“When I think about a traditional Elder, I think about my holy grandmother,” she says, though, according to protocol, she’s earned her traditional Elder status through knowledge transfers. “People don't expect me to be a traditional Elder, but it's one of the most fulfilling experiences of my life.”
The distinction between traditional Elder and Elder is that the traditional Elder owns bundles (a collection of medicines—tobacco, sage, cedar and sweetgrass—and animals that is used in ceremony) and has ceremonial rites to own those bundles as well as transfer them to others. Whereas an Elder is one who has age and wisdom but doesn’t necessarily have the rights to bundles and transfers.
As an advisor with the Indigenous and Community Relations team at Suncor, Veronica provides guidance on culture and reconciliation. Though she is Cree from Sunchild First Nation, in Treaty 6 territory, Veronica follows Blackfoot protocol and lives in Treaty 7 territory with her family.
Traditional Elders like Veronica are important because Indigenous Peoples were historically banned from practising their traditional ways of life, including ceremonies. Today, Knowledge Keepers and Elders are vital to preserving and promoting Indigenous worldviews.
As a traditional Elder, Veronica has permission to facilitate protocol within the Sundance Lodge—a traditional Indigenous ceremony that promotes spiritual healing. During one of these ceremonies, Veronica was supported as a secondary grandmother. “Our holy grandmother is much older, and she's not as nimble as she once was,” says Veronica. “Some things that she forgets, I help her remember, and some things that she cannot do, like get up and work with a bundle, I help with that.”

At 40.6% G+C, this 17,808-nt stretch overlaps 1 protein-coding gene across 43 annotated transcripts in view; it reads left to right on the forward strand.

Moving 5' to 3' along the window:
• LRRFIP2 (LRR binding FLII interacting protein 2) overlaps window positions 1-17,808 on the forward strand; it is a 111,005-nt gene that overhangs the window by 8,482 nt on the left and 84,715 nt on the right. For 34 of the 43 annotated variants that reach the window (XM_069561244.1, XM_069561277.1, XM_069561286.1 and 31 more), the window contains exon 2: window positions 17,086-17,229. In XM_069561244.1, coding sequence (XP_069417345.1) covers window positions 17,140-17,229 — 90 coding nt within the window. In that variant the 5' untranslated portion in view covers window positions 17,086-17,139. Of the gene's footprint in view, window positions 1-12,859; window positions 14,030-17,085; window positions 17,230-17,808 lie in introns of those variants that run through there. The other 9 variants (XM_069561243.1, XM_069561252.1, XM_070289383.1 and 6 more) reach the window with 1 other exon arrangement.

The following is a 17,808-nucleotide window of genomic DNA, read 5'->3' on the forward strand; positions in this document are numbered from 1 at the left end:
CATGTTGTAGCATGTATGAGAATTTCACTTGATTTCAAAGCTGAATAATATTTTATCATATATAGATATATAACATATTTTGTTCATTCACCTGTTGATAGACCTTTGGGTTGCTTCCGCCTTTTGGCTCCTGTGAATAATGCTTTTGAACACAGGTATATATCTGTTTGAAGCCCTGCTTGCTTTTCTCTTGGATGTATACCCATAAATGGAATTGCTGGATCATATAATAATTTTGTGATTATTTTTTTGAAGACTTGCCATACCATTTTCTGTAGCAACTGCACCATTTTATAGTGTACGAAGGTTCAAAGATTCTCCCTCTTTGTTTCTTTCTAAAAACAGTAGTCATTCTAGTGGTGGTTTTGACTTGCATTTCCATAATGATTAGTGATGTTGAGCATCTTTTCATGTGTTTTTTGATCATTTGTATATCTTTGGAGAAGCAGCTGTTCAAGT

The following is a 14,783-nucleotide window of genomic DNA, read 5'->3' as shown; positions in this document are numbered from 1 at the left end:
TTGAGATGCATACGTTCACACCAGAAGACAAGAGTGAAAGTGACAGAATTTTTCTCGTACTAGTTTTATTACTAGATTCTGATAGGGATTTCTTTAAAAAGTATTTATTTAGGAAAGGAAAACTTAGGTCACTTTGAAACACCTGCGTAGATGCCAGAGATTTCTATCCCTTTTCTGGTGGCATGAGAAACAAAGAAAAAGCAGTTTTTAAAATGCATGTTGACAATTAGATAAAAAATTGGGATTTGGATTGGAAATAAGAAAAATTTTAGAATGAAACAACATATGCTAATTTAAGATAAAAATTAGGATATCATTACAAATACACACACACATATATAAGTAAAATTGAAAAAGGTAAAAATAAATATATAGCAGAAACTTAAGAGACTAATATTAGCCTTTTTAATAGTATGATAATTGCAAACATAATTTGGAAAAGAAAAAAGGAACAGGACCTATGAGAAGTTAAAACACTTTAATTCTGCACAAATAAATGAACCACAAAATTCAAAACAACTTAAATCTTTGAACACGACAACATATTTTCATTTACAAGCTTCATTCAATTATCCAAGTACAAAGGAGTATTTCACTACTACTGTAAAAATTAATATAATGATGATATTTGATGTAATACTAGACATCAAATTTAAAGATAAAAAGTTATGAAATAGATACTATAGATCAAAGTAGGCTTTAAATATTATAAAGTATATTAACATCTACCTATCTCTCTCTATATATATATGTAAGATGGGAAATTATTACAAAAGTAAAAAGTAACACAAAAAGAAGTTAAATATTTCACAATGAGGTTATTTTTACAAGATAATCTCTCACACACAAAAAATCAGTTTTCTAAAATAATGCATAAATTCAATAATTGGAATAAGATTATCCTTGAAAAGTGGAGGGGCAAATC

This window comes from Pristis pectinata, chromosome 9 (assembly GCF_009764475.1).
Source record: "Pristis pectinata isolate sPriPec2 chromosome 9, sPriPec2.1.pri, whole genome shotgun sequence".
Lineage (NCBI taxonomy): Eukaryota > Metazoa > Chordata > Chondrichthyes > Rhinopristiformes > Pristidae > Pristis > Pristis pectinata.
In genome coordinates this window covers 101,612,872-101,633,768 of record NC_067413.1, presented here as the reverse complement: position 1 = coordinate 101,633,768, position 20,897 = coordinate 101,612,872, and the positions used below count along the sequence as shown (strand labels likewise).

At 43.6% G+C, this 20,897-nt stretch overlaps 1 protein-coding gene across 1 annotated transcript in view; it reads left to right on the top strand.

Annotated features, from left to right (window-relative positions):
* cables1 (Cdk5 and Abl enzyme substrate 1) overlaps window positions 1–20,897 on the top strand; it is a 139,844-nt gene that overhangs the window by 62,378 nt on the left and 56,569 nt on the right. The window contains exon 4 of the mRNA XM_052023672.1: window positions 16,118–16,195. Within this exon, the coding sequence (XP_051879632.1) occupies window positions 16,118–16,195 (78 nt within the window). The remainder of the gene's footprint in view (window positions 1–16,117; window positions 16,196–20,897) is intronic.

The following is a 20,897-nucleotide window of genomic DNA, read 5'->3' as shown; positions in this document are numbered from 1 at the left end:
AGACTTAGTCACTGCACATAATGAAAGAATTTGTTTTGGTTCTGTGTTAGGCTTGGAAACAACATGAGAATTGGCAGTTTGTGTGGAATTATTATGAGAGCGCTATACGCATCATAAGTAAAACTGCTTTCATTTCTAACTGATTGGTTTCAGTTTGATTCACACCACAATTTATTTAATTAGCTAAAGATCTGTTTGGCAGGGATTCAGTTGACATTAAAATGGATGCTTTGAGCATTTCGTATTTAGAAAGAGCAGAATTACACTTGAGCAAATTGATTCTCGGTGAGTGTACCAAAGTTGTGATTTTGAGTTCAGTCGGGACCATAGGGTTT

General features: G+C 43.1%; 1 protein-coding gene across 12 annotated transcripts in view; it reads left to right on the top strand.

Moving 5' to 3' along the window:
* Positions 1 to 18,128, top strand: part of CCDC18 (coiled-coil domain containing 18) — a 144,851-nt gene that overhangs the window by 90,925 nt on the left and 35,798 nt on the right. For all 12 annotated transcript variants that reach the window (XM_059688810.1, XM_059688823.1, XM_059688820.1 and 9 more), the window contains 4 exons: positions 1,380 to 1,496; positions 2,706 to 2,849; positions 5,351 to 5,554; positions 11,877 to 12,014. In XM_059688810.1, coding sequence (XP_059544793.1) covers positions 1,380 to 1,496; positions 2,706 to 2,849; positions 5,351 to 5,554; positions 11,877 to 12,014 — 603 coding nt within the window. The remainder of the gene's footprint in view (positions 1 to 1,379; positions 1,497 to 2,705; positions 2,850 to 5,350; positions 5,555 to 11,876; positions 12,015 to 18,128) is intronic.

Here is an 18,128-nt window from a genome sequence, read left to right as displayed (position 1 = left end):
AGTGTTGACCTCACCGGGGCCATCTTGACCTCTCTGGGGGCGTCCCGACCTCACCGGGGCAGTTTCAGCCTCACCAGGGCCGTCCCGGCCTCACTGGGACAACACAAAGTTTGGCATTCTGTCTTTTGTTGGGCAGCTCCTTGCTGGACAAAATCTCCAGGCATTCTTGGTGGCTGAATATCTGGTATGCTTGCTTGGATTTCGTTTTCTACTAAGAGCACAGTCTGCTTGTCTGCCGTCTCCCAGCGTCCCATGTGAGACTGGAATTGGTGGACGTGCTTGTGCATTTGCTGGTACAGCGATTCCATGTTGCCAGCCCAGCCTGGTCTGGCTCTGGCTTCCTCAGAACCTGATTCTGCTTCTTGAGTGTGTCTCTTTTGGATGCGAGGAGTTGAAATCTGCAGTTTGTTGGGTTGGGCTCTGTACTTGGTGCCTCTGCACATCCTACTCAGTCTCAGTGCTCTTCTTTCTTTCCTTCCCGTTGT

So far, Veronica has been a part of three Sundance Lodges on the Siksika reserve including one this past summer.
“There was a time in my life that I was mixed up. For a while, I was out here like a tumbleweed. But my brother swooped me up and got me back into shape. Coming back to ceremony totally helped me. I love it.”
Before accepting her current role at Suncor, Veronica joined the company through its Indigenous Student Program and shared cultural teachings with company leaders. She feels like she’s valued for not only her professionalism and expertise as an advisor, but also as an Indigenous person.
“I’ve had many amazing opportunities since being a summer student here,” says Veronica. “I probably wouldn’t have made it to where I am today if it weren’t for the support I received from my colleagues. I get overwhelmed with gratitude sometimes.”
Veronica’s story, and that of many more inspiring Indigenous People from northern Alberta to St. John’s, Newfoundland and Labrador, and places in between, can be found in the 2022 edition of Pathways magazine. Visit our Pathways Magazine page to read more.